Who will respond to crimes committed by young people? Services seen from the perspectives of professionals, young people and costs

Elina Pekkarinen, Lotta Haikkola, Noora Hästbacka & Anton Schalin

In Finnish: Kuka vastaa nuorten rikoksiin? - Ammattilaisten, nuorten ja kustannusten näkökulmia palveluihin

People are most prone to committing crimes during adolescence. Usually this is a passing phase and the crimes are minor. However, among all young people, a small group commits most of the serious and repeated crimes. There is little research information in Finland on the effectiveness of measures intended to prevent crime. In this four-part research project, 1) a systematic qualitative literature review was carried out on research into the effectiveness of measures and cost benefits, 2) intervention practices related to crimes committed by young people were examined in Finland by means of phone interviews, 3) operating models were studied ethnographically in four towns, and 4) opportunities for a register-based analysis of cost effects were explored.

According to the results of the literature review, intimidation and control are not effective. Some young people only need a minor intervention, such as a serious discussion, while extensive long-term interventions should be targeted at young people with a high risk of repeated criminal acts. Research has proved that psychosocial and therapeutic methods that facilitate family participation are effective. The examination of Finnish practices shows that systematic models focus on early intervention, such as serious discussions with first-timers and evaluations. The target group of repeat offenders and young people with the strongest tendencies to act criminally has been overlooked, and methods to help young people leave crime have not been developed sufficiently. Criminal procedures and child protection processes are not always integrated with the young person’s best interests in mind, as clear overall responsibility for services for young people has not been assigned to any party. The young people who were interviewed felt that there were few support services available.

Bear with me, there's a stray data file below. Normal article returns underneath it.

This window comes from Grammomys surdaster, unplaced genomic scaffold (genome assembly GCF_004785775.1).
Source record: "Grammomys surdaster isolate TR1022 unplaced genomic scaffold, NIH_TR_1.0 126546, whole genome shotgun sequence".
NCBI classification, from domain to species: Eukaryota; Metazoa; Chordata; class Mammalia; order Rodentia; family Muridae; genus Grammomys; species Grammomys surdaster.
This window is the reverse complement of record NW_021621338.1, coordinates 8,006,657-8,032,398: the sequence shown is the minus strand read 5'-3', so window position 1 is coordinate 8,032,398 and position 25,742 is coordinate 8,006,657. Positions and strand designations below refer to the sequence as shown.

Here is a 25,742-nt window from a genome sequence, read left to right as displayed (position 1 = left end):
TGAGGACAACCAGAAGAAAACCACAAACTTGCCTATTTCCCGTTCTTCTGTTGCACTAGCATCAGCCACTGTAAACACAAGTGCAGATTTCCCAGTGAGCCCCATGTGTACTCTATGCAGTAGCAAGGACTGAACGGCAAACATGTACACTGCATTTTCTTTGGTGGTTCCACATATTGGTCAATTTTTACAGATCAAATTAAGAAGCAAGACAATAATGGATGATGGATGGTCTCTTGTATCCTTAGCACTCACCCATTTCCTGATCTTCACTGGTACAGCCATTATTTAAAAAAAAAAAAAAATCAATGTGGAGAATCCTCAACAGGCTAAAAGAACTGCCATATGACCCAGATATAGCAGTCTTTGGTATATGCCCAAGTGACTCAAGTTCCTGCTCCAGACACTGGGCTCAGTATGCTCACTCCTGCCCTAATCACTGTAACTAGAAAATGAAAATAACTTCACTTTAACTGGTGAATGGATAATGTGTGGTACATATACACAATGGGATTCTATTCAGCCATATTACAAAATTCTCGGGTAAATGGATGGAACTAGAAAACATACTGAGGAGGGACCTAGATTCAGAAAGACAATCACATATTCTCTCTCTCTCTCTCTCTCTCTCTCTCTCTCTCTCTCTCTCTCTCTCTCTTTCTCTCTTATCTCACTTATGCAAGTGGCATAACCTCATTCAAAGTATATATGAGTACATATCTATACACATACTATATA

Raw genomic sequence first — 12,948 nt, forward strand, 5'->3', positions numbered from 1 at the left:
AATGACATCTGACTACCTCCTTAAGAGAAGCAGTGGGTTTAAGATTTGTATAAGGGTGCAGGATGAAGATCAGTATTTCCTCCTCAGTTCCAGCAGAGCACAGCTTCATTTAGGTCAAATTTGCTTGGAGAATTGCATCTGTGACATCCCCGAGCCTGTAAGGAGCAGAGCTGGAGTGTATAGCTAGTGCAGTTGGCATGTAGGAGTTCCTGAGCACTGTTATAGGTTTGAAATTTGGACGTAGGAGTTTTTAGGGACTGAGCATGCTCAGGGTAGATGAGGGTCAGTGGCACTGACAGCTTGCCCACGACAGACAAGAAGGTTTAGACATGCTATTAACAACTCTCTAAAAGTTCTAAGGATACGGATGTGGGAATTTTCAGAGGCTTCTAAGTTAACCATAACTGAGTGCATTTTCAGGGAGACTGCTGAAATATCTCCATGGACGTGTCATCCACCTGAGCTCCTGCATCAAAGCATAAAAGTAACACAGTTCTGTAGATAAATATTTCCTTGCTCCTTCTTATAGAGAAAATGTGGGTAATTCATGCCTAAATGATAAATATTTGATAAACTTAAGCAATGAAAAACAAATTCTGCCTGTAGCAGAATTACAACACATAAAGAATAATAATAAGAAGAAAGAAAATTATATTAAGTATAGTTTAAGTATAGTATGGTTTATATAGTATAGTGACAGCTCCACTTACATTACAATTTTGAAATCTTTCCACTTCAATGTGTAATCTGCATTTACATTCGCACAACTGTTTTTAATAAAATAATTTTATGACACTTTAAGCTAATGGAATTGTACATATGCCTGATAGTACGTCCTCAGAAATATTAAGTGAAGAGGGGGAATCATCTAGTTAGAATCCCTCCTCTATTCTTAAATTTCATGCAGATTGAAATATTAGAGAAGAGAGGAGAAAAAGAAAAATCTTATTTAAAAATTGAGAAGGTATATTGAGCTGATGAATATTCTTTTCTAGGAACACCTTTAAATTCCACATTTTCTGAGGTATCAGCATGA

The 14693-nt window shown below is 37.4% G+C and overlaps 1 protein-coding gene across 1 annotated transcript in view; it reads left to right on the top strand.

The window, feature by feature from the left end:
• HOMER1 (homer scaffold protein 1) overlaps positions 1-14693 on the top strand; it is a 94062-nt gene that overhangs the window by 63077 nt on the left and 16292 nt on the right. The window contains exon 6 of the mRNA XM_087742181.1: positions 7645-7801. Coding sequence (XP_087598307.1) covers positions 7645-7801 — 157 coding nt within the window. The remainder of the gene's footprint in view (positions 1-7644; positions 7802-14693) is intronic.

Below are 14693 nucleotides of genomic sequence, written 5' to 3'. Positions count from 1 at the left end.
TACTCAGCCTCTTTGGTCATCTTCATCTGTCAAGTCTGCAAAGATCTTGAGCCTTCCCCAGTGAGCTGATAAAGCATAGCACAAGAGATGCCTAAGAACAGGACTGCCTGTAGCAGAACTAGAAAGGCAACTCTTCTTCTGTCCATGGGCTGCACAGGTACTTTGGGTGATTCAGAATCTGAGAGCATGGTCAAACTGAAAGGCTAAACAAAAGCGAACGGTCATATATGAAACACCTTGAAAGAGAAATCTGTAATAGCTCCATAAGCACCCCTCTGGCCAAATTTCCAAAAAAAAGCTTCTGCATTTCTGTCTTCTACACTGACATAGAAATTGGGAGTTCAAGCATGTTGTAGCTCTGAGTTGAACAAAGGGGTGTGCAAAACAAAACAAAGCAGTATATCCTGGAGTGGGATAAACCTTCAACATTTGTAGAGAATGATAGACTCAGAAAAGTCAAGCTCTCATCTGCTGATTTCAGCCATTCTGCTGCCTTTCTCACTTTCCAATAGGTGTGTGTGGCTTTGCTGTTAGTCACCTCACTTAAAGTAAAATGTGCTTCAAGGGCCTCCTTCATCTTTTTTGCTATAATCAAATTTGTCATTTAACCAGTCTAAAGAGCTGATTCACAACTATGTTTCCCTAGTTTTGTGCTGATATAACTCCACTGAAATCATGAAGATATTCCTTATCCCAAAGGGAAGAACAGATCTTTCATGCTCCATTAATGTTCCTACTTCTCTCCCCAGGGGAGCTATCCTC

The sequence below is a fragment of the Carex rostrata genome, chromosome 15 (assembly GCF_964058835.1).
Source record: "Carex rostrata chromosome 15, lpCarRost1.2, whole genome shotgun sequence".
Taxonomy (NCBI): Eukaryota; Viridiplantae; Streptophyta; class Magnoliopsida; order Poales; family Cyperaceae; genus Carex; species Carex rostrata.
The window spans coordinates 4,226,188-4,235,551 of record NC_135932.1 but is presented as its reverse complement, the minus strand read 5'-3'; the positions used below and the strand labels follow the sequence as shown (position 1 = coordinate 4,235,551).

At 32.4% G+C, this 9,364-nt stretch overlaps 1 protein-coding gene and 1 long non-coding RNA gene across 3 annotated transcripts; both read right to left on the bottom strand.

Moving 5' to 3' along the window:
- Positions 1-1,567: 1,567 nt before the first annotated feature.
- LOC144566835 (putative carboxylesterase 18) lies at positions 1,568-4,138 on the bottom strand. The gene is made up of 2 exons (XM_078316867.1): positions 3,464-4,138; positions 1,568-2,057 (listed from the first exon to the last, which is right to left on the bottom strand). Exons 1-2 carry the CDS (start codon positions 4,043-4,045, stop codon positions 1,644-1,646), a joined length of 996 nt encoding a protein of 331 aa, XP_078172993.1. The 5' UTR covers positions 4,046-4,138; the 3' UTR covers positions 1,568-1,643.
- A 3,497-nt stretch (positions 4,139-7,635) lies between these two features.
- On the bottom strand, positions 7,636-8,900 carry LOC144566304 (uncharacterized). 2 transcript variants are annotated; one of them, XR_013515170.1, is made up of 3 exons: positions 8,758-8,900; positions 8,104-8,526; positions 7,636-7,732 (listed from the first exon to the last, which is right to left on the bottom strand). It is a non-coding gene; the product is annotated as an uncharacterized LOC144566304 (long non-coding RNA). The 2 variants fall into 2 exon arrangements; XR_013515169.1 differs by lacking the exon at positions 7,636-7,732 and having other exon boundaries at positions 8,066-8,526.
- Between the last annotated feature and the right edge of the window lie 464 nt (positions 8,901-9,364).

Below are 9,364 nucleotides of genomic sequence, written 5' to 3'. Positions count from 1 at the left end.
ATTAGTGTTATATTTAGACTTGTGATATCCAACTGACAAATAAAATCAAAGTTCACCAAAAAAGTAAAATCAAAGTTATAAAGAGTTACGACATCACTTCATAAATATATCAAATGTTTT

Long-term services for young people in need of stronger support should be developed more systematically, along with the facilitation of youth social work. Work in various sectors should be coordinated, and the division of responsibilities should be clarified. Effective, cost-efficient services must be sought through systematic experimentation, with special attention being paid to the high-quality implementation of operating models.